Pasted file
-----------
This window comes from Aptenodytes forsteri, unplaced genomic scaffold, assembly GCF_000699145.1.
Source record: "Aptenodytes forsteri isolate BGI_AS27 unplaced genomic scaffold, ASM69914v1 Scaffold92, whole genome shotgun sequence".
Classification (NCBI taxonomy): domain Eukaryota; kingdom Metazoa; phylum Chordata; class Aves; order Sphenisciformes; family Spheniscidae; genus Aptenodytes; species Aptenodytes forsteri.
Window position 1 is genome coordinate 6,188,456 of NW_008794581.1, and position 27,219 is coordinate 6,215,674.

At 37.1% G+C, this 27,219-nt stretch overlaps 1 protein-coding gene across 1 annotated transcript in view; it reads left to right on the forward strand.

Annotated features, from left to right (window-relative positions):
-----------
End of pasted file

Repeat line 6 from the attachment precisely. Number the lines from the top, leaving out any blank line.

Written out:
Annotated features, from left to right (window-relative positions):